The concept of strokes is a way to measure the attention one person gives to another.
A stroke was defined by Eric Berne, the founder of transactional analysis, as a unit of recognition. This means that, whenever we make eye contact with someone, we acknowledge them and we give them one unit of recognition, or a stroke.
The same happens when we smile at someone, say hello, or frown at someone. Each time we acknowledge the other person in a small way or big way (A big way could be saying “I love you” to someone) we give them a stroke.
Strokes come in all sorts of shapes and sizes. We distinguish between positive or negative strokes, verbal or non-verbal strokes, and conditional or unconditional strokes.
Positive or negative is an easy distinction: positive strokes are those that are deemed positive by the giver and receiver, negative are the ones that are not. A positive stroke could be a smile, whilst a negative stroke might be “I don’t like you”.
Verbal and non-verbal are distinguished in a similarly obvious way: a verbal stroke could be “I like your jeans”, a non-verbal one might be a nod of the head when you see someone you recognize.
The distinction between conditional and unconditional strokes is a bit more interesting. Unconditional strokes are those that are given without reference to what the receiver is doing.
This means that unconditional strokes can’t be earned and are given for “being”. An unconditional stroke could be “I like your eyes” or “I love you”, or in the case of a negative one “I don’t like you”.
Conditional strokes are given as a response to what the receiver is doing for us. They can be earned and we tend to call them praise if they are positive.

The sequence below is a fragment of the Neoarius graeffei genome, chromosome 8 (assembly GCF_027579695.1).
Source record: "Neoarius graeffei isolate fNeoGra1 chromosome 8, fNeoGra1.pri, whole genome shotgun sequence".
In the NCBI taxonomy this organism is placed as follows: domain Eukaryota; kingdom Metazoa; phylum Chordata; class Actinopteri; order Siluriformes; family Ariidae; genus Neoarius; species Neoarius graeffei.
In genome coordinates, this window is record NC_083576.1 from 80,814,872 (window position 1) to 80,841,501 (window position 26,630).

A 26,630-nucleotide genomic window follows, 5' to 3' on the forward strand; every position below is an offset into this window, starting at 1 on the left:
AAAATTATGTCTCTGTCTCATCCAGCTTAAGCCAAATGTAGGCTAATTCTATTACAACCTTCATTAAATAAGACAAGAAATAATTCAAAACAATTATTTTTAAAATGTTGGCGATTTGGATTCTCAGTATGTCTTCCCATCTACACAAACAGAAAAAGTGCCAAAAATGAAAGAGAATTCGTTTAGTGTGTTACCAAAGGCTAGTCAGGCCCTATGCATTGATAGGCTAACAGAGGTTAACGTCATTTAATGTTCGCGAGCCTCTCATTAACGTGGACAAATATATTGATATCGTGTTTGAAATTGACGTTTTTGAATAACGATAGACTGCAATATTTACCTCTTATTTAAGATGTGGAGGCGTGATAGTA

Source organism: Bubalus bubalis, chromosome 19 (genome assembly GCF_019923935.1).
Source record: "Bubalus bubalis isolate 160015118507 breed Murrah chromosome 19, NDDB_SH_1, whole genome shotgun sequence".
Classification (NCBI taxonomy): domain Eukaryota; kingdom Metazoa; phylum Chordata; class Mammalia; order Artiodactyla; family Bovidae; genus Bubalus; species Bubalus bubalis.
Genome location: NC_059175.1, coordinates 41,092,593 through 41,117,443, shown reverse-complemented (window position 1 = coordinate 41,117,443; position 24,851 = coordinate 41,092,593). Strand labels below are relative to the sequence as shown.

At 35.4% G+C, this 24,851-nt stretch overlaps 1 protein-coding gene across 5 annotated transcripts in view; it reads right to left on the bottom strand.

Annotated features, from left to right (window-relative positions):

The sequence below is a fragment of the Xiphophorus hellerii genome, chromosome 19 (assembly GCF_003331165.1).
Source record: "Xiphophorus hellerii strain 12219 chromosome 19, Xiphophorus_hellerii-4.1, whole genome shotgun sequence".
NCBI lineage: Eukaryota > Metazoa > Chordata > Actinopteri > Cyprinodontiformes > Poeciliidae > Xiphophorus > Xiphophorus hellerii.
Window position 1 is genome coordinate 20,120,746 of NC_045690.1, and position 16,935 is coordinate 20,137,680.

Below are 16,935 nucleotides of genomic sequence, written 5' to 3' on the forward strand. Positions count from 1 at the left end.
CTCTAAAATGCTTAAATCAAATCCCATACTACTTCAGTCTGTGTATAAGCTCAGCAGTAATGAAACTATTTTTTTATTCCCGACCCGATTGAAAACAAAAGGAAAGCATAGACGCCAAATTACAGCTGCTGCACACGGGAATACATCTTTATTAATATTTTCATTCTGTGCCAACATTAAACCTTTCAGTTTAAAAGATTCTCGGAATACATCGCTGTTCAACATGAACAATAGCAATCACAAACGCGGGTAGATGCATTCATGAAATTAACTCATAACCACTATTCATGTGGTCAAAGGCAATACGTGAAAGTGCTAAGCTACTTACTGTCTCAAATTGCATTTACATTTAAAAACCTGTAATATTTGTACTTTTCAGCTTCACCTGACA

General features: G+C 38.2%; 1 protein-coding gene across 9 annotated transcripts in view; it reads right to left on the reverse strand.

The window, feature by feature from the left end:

Examples include someone saying “Well done” or “You need to improve on that”, or a smile to approve of a child having taken their shoes off at the door.
As a society in which appropriate behavior is so important, we tend to give conditional strokes more easily than unconditional ones.
Although this is good and useful, we also need to affirm the people around us for just being there. At the end of the day we are called “human beings” not “human doings“! The fact that we are (i.e. that we are “being”) is more important than what we are doing.
A lot of people experience lacks in the types of strokes they receive, mostly when it comes to the unconditional ones.
Strokes are necessary for us. This links with our inbuilt hunger for relationships and contact. As human beings we are designed to be social creatures and we need attention, love and recognition from others. If we don’t get any we feel lonely and miserable, maybe even abandoned and despairing, which is why negative strokes are better than no strokes.
Even negative attention constitutes some sort of attention, and it’s easier for us to tolerate that than being ignored completely. This is an easy explanation of why children would rather go for negative attention than none.
Negative attention at least affirms one’s existence, even if it is in a rather unpleasant way, whilst being ignored stands for abandonment and simply not existing in the other’s eyes.
Giving and receiving positive strokes (or helpful negative ones which constitute useful criticism, such as “Please don’t spill your drink, hold your glass straight”) really increases the feel-good factor in our lives. Often, when we feel miserable or when a relationship doesn’t work, it’s because people don’t stroke each other.
There are reasons why we do this (see the section on the stroke economy), however, we’d all be better off if we were more forthcoming with praise and attention for each other.
If you want to know more about strokes, look at “stroke economy”, “applying the concept of strokes”, “stroke profile” (an exercise to help you reflect on the strokes in your life), and the related concept of “affirmations”. Good luck with increasing that oh-so-important feel-good factor in your relationship!